In the Mail: Non-fiction edition

–> 50/50: Secrets I Learned Running 50 Marathons in 50 Days — and How You Too Can Achieve Super 50/50 by Dean KarnazesEndurance by Dean Karnazes with Matt Fizgerald

Product Description
In the Fall of 2006, Dean Karnazes, known as the “Lance Armstrong of the running world,” took on the ultimate challenge: running 50 marathons in 50 states in 50 consecutive days. Dean set off in a caravan packed with fellow runners, with nothing more than a roadmap and a determination that defied all physical limitations.

50/50 goes beyond the incredible story of these 50 marathons. It is a firsthand account of what happens when your body defies all limitations, and it is a fascinating story of what it’s like to push the limits of strength under grueling conditions.

This book is also packed with Dean’s secrets and training tips that runners everywhere will want to know. These include what to do when you hit a wall, how to adapt quickly to drastic terrain, how to get motivated after a really tough day, and the best diet and exercise tips to improve your own best time. Complete with Dean’s practical tips on building endurance, this book will appeal to marathon runners and athletes everywhere.

–> The Irregulars: Roald Dahl and the British Spy Ring in Wartime Washington by Jennet Conant

The IrregularsPublishers Weekly
Starred Review. What could be more intriguing than the young writer Roald Dahl—destined to create such classics as Charlie and the Chocolate Factory—assigned by His Majesty’s Government to Washington, D.C., as a diplomat in the spring of 1942, charged with a secret mission? Dahl’s brief was to gather intelligence about America’s isolationist circles (indeed, he infiltrated the infatuated Claire Boothe Luce in more ways than one) and propagandize for prompt American entry into the European war. The United States had technically been at war with Germany since December 1941. However, the U.S.’s attention was focused mainly on the Pacific theater—and such pro-German political figures as Luce and Charles Lindbergh meant to keep it that way. Dahl’s most important job was to influence public opinion generally and the opinions of Washington’s powerful specifically. As bestselling author Conant (Tuxedo Park) shows in her eloquent narrative, Dahl’s intriguing coconspirators included future advertising legend David Ogilvy and future spy novelist Ian Fleming. Most fascinating, though, is Dahl’s relationship with the great British spymaster William Stephenson, otherwise known as Intrepid. This all boils down to a thoroughly engrossing story, one Conant tells exceptionally well.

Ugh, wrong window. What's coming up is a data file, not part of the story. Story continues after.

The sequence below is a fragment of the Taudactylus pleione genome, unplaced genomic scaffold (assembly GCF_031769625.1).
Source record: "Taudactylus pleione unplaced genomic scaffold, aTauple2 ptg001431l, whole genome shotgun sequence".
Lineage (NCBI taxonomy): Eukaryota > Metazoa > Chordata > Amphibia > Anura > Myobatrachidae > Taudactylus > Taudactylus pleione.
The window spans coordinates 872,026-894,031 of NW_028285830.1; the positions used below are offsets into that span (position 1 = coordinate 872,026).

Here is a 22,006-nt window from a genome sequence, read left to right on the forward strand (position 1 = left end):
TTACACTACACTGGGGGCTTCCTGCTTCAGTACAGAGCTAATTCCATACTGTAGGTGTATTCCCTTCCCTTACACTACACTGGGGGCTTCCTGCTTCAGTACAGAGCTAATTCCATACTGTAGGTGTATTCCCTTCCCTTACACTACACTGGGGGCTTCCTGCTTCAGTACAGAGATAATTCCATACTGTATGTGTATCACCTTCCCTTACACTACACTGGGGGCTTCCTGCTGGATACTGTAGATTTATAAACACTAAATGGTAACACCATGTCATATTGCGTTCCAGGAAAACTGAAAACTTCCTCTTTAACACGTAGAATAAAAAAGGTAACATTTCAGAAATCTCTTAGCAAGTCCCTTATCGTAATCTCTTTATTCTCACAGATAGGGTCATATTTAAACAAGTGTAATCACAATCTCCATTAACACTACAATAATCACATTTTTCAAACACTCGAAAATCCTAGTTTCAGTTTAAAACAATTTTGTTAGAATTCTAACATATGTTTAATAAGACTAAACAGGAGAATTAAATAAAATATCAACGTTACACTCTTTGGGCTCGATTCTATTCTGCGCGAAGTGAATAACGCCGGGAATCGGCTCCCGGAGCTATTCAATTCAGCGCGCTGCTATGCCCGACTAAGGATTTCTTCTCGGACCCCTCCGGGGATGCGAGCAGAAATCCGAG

About the author

Kevin Holtsberry

I work in communications and public affairs. I try to squeeze in as much reading as I can while still spending time with my wife and two kids (and cheering on the Pittsburgh Steelers and Michigan Wolverines during football season – oh, and watching golf too).

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